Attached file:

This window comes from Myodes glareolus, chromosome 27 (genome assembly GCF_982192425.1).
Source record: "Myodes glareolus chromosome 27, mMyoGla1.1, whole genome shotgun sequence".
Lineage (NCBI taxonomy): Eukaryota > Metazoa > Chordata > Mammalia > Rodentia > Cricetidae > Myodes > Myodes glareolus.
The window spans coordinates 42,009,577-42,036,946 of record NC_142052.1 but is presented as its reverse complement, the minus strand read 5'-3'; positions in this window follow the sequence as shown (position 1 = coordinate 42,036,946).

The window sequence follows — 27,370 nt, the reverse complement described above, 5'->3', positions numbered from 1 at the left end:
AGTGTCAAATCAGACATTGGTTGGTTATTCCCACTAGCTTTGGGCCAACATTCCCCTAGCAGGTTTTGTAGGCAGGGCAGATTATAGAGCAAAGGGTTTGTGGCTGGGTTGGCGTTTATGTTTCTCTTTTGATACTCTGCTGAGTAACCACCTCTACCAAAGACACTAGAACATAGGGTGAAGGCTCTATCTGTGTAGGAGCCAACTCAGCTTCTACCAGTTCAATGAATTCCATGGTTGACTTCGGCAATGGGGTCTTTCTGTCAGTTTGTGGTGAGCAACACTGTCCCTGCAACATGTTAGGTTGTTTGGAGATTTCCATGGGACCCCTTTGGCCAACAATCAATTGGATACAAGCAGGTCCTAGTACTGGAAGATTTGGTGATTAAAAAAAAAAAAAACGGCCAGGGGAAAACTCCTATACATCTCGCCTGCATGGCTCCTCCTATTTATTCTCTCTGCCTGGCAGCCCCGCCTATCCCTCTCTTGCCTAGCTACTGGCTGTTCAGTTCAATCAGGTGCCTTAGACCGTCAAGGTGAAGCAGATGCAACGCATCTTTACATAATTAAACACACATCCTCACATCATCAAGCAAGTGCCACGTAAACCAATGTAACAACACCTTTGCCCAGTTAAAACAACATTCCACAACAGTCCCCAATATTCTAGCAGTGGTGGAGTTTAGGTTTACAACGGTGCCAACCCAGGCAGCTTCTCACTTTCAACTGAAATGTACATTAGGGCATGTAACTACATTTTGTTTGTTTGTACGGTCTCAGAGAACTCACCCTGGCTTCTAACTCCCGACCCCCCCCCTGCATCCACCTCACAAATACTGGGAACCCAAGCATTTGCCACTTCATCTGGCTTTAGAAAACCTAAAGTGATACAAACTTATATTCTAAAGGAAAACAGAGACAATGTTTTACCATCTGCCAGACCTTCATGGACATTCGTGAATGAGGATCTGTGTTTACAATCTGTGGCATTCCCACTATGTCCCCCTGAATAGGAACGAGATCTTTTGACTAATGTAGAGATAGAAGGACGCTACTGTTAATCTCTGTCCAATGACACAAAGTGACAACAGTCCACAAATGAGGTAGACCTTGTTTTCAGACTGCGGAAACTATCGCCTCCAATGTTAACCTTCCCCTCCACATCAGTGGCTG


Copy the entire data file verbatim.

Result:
This window comes from Myodes glareolus, chromosome 27 (genome assembly GCF_982192425.1).
Source record: "Myodes glareolus chromosome 27, mMyoGla1.1, whole genome shotgun sequence".
Lineage (NCBI taxonomy): Eukaryota > Metazoa > Chordata > Mammalia > Rodentia > Cricetidae > Myodes > Myodes glareolus.
The window spans coordinates 42,009,577-42,036,946 of record NC_142052.1 but is presented as its reverse complement, the minus strand read 5'-3'; positions in this window follow the sequence as shown (position 1 = coordinate 42,036,946).

The window sequence follows — 27,370 nt, the reverse complement described above, 5'->3', positions numbered from 1 at the left end:
AGTGTCAAATCAGACATTGGTTGGTTATTCCCACTAGCTTTGGGCCAACATTCCCCTAGCAGGTTTTGTAGGCAGGGCAGATTATAGAGCAAAGGGTTTGTGGCTGGGTTGGCGTTTATGTTTCTCTTTTGATACTCTGCTGAGTAACCACCTCTACCAAAGACACTAGAACATAGGGTGAAGGCTCTATCTGTGTAGGAGCCAACTCAGCTTCTACCAGTTCAATGAATTCCATGGTTGACTTCGGCAATGGGGTCTTTCTGTCAGTTTGTGGTGAGCAACACTGTCCCTGCAACATGTTAGGTTGTTTGGAGATTTCCATGGGACCCCTTTGGCCAACAATCAATTGGATACAAGCAGGTCCTAGTACTGGAAGATTTGGTGATTAAAAAAAAAAAAAACGGCCAGGGGAAAACTCCTATACATCTCGCCTGCATGGCTCCTCCTATTTATTCTCTCTGCCTGGCAGCCCCGCCTATCCCTCTCTTGCCTAGCTACTGGCTGTTCAGTTCAATCAGGTGCCTTAGACCGTCAAGGTGAAGCAGATGCAACGCATCTTTACATAATTAAACACACATCCTCACATCATCAAGCAAGTGCCACGTAAACCAATGTAACAACACCTTTGCCCAGTTAAAACAACATTCCACAACAGTCCCCAATATTCTAGCAGTGGTGGAGTTTAGGTTTACAACGGTGCCAACCCAGGCAGCTTCTCACTTTCAACTGAAATGTACATTAGGGCATGTAACTACATTTTGTTTGTTTGTACGGTCTCAGAGAACTCACCCTGGCTTCTAACTCCCGACCCCCCCCCTGCATCCACCTCACAAATACTGGGAACCCAAGCATTTGCCACTTCATCTGGCTTTAGAAAACCTAAAGTGATACAAACTTATATTCTAAAGGAAAACAGAGACAATGTTTTACCATCTGCCAGACCTTCATGGACATTCGTGAATGAGGATCTGTGTTTACAATCTGTGGCATTCCCACTATGTCCCCCTGAATAGGAACGAGATCTTTTGACTAATGTAGAGATAGAAGGACGCTACTGTTAATCTCTGTCCAATGACACAAAGTGACAACAGTCCACAAATGAGGTAGACCTTGTTTTCAGACTGCGGAAACTATCGCCTCCAATGTTAACCTTCCCCTCCACATCAGTGGCTG